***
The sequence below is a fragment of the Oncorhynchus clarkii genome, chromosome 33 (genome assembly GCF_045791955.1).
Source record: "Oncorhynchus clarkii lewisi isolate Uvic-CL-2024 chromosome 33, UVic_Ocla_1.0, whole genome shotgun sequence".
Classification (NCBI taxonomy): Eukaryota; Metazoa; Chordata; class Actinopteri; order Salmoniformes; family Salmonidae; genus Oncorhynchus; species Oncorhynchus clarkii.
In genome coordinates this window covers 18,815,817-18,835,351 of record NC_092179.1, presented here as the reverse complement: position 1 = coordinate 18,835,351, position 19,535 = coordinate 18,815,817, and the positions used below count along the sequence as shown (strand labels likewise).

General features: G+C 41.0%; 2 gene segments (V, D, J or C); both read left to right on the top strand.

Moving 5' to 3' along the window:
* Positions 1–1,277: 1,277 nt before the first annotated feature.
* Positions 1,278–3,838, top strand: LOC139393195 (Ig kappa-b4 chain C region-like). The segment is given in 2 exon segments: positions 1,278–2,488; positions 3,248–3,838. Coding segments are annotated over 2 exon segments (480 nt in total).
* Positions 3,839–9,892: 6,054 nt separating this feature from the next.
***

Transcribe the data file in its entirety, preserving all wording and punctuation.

The sequence below is a fragment of the Oncorhynchus clarkii genome, chromosome 33 (genome assembly GCF_045791955.1).
Source record: "Oncorhynchus clarkii lewisi isolate Uvic-CL-2024 chromosome 33, UVic_Ocla_1.0, whole genome shotgun sequence".
Classification (NCBI taxonomy): Eukaryota; Metazoa; Chordata; class Actinopteri; order Salmoniformes; family Salmonidae; genus Oncorhynchus; species Oncorhynchus clarkii.
In genome coordinates this window covers 18,815,817-18,835,351 of record NC_092179.1, presented here as the reverse complement: position 1 = coordinate 18,835,351, position 19,535 = coordinate 18,815,817, and the positions used below count along the sequence as shown (strand labels likewise).

General features: G+C 41.0%; 2 gene segments (V, D, J or C); both read left to right on the top strand.

Moving 5' to 3' along the window:
* Positions 1–1,277: 1,277 nt before the first annotated feature.
* Positions 1,278–3,838, top strand: LOC139393195 (Ig kappa-b4 chain C region-like). The segment is given in 2 exon segments: positions 1,278–2,488; positions 3,248–3,838. Coding segments are annotated over 2 exon segments (480 nt in total).
* Positions 3,839–9,892: 6,054 nt separating this feature from the next.